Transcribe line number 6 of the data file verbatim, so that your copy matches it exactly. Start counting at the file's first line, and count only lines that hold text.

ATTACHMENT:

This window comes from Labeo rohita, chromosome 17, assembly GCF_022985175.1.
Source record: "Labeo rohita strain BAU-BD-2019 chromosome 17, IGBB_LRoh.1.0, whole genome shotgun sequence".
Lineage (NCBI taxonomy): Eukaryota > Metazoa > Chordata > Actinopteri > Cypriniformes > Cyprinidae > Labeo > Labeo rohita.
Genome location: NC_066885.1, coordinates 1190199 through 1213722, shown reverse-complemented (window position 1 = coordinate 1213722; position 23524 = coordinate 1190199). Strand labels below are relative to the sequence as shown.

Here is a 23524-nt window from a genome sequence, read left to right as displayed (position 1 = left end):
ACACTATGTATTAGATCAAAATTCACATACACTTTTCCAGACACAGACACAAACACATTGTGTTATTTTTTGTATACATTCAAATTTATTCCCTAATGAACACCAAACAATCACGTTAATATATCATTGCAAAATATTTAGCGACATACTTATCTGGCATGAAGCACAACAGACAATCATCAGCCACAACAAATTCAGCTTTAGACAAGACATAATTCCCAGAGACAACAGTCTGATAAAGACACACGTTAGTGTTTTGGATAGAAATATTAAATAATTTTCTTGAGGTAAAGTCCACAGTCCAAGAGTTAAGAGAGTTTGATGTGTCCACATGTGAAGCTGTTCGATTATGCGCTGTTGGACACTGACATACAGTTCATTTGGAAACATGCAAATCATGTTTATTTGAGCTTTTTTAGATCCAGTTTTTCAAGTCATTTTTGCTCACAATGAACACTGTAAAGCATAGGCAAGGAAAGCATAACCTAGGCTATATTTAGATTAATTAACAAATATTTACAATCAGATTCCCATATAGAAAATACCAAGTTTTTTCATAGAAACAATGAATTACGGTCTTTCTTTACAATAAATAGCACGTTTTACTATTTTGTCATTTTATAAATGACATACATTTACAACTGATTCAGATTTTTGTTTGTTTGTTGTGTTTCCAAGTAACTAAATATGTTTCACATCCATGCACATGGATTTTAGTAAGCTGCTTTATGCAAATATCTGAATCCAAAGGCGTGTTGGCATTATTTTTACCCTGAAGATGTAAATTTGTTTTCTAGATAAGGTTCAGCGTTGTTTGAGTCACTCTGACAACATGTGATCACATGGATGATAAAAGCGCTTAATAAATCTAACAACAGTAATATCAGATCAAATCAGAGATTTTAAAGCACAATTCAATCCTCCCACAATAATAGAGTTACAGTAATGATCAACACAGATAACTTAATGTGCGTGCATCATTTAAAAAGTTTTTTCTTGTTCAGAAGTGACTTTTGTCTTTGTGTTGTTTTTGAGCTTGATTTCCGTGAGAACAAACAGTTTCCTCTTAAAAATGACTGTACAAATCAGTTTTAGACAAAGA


ACACTATGTATTAGATCAAAATTCACATACACTTTTCCAGACACAGACACAAACACATTGTGTTATTTTTTGTATACATTCAAATTTATTCCCTAATGAACACCAAACAATCACGTTAATATATCATTGCAAAATATTTAGCGACATACTTATCTGGCATGAAGCACAACAGACAATCATCAGCCACAACAAATTCAGCTTTAGACAAGACATAATTCCCAGAGACAACAGTCTGATAAAGACACACGTTAGTGTTTTGGATAGAAATATTAAATAATTTTCTTGAGGTAAAGTCCACAGTCCAAGAGTTAAGAGAGTTTGATGTGTCCACATGTGAAGCTGTTCGATTATGCGCTGTTGGACACTGACATACAGTTCATTTGGAAACATGCAAATCATGTTTATTTGAGCTTTTTTAGATCCAGTTTTTCAAGTCATTTTTGCTCACAATGAACACTGTAAAGCATAGGCAAGGAAAGCATAACCTAGGCTATATTTAGATTAATTAACAAATATTTACAATCAGATTCCCATATAGAAAATACCAAGTTTTTTCATAGAAACAATGAATTACGGTCTTTCTTTACAATAAATAGCACGTTTTACTATTTTGTCATTTTATAAATGACATACATTTACAACTGATTCAGATTTTTGTTTGTTTGTTGTGTTTCCAAGTAACTAAATATGTTTCACATCCATGCACATGGATTTTAGTAAGCTGCTTTATGCAAATATCTGAATCCAAAGGCGTGTTGGCATTATTTTTACCCTGAAGATGTAAATTTGTTTTCTAGATAAGGTTCAGCGTTGTTTGAGTCACTCTGACAACATGTGATCACATGGATGATAAAAGCGCTTAATAAATCTAACAACAGTAATATCAGATCAAATCAGAGATTTTAAAGCACAATTCAATCCTCCCACAATAATAGAGTTACAGTAATGATCAACACAGATAACTTAATGTGCGTGCATCATTTAAAAAGTTTTTTCTTGTTCAGAAGTGACTTTTGTCTTTGTGTTGTTTTTGAGCTTGATTTCCGTGAGAACAAACAGTTTCCTCTTAAAAATGACTGTACAAATCAGTTTTAGACAAAGA